Running an Experiment
Running a Training Script
Datastores & Datasets
Deploying the model
The course is part of this learning path
Learn how to operate machine learning solutions at cloud scale using the Azure Machine Learning SDK. This course teaches you to leverage your existing knowledge of Python and machine learning to manage data ingestion, data preparation, model training, and model deployment in Microsoft Azure.
If you have any feedback related to this course, please contact us at firstname.lastname@example.org.
- Create an Azure Machine Learning workspace using the SDK
- Run experiments and train models using the SDK
- Optimize and manage models using the SDK
- Deploy and consume models using the SDK
This course is designed for data scientists with existing knowledge of Python and machine learning frameworks, such as Scikit-Learn, PyTorch, and Tensorflow, who want to build and operate machine learning solutions in the cloud.
- Fundamental knowledge of Microsoft Azure
- Experience writing Python code to work with data using libraries such as Numpy, Pandas, and Matplotlib
- Understanding of data science, including how to prepare data and train machine learning models using common machine learning libraries, such as Scikit-Learn, PyTorch, or Tensorflow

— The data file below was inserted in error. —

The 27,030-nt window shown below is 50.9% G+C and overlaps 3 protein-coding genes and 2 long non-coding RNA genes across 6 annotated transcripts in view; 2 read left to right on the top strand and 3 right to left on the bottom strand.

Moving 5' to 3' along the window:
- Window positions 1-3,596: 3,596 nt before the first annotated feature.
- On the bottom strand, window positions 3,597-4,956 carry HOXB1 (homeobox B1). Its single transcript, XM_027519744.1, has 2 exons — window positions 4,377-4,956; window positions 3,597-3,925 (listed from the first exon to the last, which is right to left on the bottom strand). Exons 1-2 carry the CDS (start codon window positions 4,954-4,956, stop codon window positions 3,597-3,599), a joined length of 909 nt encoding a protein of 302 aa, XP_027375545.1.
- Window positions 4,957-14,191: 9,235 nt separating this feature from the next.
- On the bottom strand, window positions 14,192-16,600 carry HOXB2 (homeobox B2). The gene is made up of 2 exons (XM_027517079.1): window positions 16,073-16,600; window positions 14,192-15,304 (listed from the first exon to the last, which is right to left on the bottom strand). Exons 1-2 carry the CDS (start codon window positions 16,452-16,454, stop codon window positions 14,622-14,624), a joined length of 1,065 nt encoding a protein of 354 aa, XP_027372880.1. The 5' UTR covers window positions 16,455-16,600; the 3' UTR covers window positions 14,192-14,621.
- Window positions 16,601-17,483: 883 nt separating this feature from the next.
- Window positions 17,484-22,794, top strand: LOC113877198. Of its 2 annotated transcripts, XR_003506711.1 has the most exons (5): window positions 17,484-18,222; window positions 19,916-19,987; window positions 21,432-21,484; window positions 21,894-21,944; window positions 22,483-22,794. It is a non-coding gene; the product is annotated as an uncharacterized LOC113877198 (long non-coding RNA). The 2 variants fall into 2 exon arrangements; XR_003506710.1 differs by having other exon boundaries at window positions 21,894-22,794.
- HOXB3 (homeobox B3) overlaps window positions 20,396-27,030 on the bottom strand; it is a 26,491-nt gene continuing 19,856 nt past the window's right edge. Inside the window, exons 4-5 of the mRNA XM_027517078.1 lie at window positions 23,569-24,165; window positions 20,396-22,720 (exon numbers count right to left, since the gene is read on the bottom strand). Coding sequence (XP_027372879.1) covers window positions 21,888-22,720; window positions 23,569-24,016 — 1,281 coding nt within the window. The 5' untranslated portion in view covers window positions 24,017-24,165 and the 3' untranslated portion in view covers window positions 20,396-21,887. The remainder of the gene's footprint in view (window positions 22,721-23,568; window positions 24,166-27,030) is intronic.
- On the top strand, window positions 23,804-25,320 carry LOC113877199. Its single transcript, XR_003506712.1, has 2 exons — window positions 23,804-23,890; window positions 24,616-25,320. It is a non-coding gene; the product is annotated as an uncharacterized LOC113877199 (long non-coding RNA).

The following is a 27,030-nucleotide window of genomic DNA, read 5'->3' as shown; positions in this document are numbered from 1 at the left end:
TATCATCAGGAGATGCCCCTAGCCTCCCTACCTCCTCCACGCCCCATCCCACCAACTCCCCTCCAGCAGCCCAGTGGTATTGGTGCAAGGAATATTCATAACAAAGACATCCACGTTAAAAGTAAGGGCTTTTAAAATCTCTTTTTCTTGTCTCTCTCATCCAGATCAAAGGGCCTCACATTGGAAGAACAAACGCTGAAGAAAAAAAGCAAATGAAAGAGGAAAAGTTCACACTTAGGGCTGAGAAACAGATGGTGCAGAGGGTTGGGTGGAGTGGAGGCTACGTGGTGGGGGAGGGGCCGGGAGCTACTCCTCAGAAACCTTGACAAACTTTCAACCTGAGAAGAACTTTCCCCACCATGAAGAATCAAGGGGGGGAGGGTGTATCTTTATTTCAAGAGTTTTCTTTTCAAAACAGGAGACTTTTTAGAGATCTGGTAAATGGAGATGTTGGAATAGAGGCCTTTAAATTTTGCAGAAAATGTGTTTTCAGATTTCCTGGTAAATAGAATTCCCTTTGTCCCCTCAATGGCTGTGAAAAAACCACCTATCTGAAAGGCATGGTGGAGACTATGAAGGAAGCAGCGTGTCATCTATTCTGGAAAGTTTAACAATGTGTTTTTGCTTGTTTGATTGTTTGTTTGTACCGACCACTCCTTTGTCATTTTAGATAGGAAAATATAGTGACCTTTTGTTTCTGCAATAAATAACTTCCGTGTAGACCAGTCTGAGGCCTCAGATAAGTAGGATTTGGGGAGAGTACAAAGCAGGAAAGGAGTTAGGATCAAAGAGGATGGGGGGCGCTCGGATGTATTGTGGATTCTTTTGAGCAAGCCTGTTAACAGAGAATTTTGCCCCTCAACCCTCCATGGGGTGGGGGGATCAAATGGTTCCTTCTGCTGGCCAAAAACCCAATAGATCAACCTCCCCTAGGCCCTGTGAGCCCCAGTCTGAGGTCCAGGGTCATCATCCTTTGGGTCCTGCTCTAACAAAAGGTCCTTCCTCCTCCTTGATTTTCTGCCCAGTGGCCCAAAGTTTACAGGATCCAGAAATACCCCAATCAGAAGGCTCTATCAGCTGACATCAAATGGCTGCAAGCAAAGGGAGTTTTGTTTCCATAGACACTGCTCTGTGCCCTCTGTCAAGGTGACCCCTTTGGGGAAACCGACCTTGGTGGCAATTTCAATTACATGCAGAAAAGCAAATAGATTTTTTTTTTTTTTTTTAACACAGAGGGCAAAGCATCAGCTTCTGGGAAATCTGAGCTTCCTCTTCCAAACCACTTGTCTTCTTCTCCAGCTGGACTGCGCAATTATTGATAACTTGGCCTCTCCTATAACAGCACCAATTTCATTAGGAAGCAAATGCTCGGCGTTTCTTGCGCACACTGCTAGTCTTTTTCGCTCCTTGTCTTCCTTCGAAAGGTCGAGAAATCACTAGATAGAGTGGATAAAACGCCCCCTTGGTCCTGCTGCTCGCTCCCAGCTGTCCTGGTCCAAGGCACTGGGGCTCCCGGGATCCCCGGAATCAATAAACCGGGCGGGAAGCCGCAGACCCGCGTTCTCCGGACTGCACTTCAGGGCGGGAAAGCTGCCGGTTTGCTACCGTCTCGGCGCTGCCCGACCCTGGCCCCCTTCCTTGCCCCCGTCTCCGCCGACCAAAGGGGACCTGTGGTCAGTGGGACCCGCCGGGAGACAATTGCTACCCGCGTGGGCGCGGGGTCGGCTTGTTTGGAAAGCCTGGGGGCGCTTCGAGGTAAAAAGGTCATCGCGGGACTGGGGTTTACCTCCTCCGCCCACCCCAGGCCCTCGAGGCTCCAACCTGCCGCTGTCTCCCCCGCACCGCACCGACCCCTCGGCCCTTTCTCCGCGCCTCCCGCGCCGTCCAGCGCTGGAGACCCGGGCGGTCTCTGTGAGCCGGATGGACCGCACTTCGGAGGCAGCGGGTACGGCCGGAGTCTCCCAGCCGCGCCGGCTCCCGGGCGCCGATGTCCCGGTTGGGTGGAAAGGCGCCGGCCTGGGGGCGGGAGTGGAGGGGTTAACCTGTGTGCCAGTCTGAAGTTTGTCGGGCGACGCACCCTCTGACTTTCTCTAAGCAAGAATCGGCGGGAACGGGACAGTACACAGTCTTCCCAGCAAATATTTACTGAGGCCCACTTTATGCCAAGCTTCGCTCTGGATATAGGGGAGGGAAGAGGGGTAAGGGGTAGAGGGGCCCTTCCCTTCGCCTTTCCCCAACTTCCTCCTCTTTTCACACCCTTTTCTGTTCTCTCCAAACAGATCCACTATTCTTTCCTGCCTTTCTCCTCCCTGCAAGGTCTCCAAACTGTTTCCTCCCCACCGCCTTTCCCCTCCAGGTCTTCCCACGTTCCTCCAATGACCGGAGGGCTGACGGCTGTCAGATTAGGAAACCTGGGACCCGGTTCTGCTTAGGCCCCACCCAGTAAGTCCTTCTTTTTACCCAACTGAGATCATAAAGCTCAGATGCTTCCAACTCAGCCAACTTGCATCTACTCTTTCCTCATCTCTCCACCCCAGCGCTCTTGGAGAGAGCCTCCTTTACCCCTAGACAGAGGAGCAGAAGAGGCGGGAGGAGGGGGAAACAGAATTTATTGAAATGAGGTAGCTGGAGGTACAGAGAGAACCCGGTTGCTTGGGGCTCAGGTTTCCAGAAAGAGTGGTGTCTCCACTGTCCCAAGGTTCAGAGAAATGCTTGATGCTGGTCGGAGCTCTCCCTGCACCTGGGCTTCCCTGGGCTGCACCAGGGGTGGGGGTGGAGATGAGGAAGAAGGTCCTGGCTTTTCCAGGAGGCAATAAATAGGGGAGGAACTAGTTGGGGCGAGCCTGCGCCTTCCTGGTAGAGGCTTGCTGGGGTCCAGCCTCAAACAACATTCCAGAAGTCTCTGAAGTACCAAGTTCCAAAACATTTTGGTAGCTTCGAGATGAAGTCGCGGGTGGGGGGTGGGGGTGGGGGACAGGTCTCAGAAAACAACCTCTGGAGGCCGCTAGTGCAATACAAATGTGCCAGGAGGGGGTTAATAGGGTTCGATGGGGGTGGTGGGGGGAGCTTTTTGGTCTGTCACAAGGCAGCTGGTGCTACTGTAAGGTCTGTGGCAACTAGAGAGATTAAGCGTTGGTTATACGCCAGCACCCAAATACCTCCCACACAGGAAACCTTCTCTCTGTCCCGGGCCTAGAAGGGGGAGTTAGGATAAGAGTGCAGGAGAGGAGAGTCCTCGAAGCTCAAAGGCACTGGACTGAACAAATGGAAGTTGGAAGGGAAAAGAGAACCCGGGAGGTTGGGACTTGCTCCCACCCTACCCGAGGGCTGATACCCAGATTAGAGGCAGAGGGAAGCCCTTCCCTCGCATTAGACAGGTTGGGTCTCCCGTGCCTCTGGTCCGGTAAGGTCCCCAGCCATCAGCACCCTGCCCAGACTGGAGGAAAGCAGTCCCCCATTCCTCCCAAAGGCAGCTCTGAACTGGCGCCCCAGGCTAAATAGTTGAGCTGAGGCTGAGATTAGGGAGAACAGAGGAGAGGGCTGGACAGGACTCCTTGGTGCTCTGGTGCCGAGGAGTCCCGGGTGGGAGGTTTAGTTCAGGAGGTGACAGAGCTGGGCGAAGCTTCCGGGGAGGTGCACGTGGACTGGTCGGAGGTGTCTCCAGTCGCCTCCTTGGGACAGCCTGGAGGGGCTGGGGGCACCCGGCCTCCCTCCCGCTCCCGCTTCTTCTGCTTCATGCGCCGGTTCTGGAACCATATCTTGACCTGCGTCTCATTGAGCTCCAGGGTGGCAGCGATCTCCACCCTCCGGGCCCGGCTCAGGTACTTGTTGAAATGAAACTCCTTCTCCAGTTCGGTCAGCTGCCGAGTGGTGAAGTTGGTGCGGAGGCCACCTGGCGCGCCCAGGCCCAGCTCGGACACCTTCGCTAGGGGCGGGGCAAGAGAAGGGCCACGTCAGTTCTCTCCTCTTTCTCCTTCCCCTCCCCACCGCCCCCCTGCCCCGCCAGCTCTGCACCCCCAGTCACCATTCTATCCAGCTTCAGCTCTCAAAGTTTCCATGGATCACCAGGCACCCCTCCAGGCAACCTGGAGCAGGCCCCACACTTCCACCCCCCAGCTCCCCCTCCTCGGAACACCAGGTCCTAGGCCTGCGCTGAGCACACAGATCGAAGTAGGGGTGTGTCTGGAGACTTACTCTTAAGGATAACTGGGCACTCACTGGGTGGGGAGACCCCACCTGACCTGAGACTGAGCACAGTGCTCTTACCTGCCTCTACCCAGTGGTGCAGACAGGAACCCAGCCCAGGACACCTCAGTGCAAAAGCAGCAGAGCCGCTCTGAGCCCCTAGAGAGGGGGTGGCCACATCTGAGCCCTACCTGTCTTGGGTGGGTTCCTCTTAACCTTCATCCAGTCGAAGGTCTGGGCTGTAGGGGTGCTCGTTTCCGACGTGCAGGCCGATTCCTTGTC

The GitHub repo for this course, containing the code and datasets used, can be found here: https://github.com/cloudacademy/using-the-azure-machine-learning-sdk
So now that we've created datasets that reference the diabetes data, we can register them to make them easily accessible to any experiment being one in the workspace. So we'll register the tabular dataset as diabetes dataset and then file dataset as diabetes file.
So to register our tabular dataset, we invoked our register on a tab dataset object. We specify the workspace, the name, the description, any tags, and then we specify whether we're creating a new version or not. For the file dataset, it's the same. We invoke register on the file dataset, we provide the webspace, the name, the description, tags, and whether we're creating a new version or not.
You can view monic datasets on the datasets page for your workspace in Azure ML studio. You can also get a list of datasets from the workspace object as we are doing below. The ability to version datasets enables you to redefine datasets without breaking existing experiments or pipelines that rely on previous definitions. By default, the latest version of a name dataset is returned but you can retrieve a specific version of a dataset by specifying the version number.
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